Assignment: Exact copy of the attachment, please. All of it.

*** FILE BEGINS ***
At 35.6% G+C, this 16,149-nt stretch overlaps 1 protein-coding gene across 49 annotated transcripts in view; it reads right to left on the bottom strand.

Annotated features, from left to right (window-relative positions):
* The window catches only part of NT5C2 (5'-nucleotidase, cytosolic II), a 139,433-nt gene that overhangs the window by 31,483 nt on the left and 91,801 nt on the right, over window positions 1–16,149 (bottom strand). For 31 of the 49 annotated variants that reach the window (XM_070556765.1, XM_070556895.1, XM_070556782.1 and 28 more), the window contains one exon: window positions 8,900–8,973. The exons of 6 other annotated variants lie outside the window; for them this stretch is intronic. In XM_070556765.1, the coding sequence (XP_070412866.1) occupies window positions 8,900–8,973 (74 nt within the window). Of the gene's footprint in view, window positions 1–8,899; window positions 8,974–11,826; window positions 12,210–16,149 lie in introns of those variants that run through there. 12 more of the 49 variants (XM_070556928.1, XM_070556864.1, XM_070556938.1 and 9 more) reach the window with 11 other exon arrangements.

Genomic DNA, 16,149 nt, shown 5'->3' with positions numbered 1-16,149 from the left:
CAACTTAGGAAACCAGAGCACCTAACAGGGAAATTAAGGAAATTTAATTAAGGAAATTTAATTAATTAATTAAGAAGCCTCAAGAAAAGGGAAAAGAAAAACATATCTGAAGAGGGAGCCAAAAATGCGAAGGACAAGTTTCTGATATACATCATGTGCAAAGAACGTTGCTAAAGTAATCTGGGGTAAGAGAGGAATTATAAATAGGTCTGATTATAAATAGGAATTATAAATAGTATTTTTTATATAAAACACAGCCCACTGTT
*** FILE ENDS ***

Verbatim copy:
At 35.6% G+C, this 16,149-nt stretch overlaps 1 protein-coding gene across 49 annotated transcripts in view; it reads right to left on the bottom strand.

Annotated features, from left to right (window-relative positions):
* The window catches only part of NT5C2 (5'-nucleotidase, cytosolic II), a 139,433-nt gene that overhangs the window by 31,483 nt on the left and 91,801 nt on the right, over window positions 1–16,149 (bottom strand). For 31 of the 49 annotated variants that reach the window (XM_070556765.1, XM_070556895.1, XM_070556782.1 and 28 more), the window contains one exon: window positions 8,900–8,973. The exons of 6 other annotated variants lie outside the window; for them this stretch is intronic. In XM_070556765.1, the coding sequence (XP_070412866.1) occupies window positions 8,900–8,973 (74 nt within the window). Of the gene's footprint in view, window positions 1–8,899; window positions 8,974–11,826; window positions 12,210–16,149 lie in introns of those variants that run through there. 12 more of the 49 variants (XM_070556928.1, XM_070556864.1, XM_070556938.1 and 9 more) reach the window with 11 other exon arrangements.

Genomic DNA, 16,149 nt, shown 5'->3' with positions numbered 1-16,149 from the left:
CAACTTAGGAAACCAGAGCACCTAACAGGGAAATTAAGGAAATTTAATTAAGGAAATTTAATTAATTAATTAAGAAGCCTCAAGAAAAGGGAAAAGAAAAACATATCTGAAGAGGGAGCCAAAAATGCGAAGGACAAGTTTCTGATATACATCATGTGCAAAGAACGTTGCTAAAGTAATCTGGGGTAAGAGAGGAATTATAAATAGGTCTGATTATAAATAGGAATTATAAATAGTATTTTTTATATAAAACACAGCCCACTGTT